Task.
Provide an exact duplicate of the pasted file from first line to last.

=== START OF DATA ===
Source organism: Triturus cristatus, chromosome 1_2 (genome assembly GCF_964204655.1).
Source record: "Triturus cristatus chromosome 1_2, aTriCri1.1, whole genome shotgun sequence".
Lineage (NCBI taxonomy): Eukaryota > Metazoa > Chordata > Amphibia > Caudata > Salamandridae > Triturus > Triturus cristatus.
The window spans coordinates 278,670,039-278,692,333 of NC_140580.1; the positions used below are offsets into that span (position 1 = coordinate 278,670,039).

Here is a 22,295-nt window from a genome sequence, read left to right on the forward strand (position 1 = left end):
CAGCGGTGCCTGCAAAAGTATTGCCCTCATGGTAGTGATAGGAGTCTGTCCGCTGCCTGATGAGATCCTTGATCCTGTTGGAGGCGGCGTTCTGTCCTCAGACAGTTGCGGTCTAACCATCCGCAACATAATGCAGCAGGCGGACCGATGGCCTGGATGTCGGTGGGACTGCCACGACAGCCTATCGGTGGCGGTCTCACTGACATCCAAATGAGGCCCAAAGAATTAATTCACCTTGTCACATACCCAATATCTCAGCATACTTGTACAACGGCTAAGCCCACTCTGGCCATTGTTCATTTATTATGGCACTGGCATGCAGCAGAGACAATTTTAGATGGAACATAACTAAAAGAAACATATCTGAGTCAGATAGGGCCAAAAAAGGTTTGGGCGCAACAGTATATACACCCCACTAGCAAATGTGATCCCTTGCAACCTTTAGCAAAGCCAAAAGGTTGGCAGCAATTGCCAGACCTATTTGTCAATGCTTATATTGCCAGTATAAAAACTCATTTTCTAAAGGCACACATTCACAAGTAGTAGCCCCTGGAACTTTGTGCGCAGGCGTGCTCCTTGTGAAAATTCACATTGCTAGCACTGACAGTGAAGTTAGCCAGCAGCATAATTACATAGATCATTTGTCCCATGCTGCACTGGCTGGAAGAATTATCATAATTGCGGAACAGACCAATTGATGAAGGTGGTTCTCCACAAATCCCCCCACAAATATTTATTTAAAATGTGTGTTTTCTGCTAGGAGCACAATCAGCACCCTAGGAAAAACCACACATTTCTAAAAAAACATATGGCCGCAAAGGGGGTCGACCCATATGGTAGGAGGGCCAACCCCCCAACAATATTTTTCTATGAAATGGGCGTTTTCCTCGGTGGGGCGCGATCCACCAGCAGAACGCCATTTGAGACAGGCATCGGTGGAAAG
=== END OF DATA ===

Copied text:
Source organism: Triturus cristatus, chromosome 1_2 (genome assembly GCF_964204655.1).
Source record: "Triturus cristatus chromosome 1_2, aTriCri1.1, whole genome shotgun sequence".
Lineage (NCBI taxonomy): Eukaryota > Metazoa > Chordata > Amphibia > Caudata > Salamandridae > Triturus > Triturus cristatus.
The window spans coordinates 278,670,039-278,692,333 of NC_140580.1; the positions used below are offsets into that span (position 1 = coordinate 278,670,039).

Here is a 22,295-nt window from a genome sequence, read left to right on the forward strand (position 1 = left end):
CAGCGGTGCCTGCAAAAGTATTGCCCTCATGGTAGTGATAGGAGTCTGTCCGCTGCCTGATGAGATCCTTGATCCTGTTGGAGGCGGCGTTCTGTCCTCAGACAGTTGCGGTCTAACCATCCGCAACATAATGCAGCAGGCGGACCGATGGCCTGGATGTCGGTGGGACTGCCACGACAGCCTATCGGTGGCGGTCTCACTGACATCCAAATGAGGCCCAAAGAATTAATTCACCTTGTCACATACCCAATATCTCAGCATACTTGTACAACGGCTAAGCCCACTCTGGCCATTGTTCATTTATTATGGCACTGGCATGCAGCAGAGACAATTTTAGATGGAACATAACTAAAAGAAACATATCTGAGTCAGATAGGGCCAAAAAAGGTTTGGGCGCAACAGTATATACACCCCACTAGCAAATGTGATCCCTTGCAACCTTTAGCAAAGCCAAAAGGTTGGCAGCAATTGCCAGACCTATTTGTCAATGCTTATATTGCCAGTATAAAAACTCATTTTCTAAAGGCACACATTCACAAGTAGTAGCCCCTGGAACTTTGTGCGCAGGCGTGCTCCTTGTGAAAATTCACATTGCTAGCACTGACAGTGAAGTTAGCCAGCAGCATAATTACATAGATCATTTGTCCCATGCTGCACTGGCTGGAAGAATTATCATAATTGCGGAACAGACCAATTGATGAAGGTGGTTCTCCACAAATCCCCCCACAAATATTTATTTAAAATGTGTGTTTTCTGCTAGGAGCACAATCAGCACCCTAGGAAAAACCACACATTTCTAAAAAAACATATGGCCGCAAAGGGGGTCGACCCATATGGTAGGAGGGCCAACCCCCCAACAATATTTTTCTATGAAATGGGCGTTTTCCTCGGTGGGGCGCGATCCACCAGCAGAACGCCATTTGAGACAGGCATCGGTGGAAAG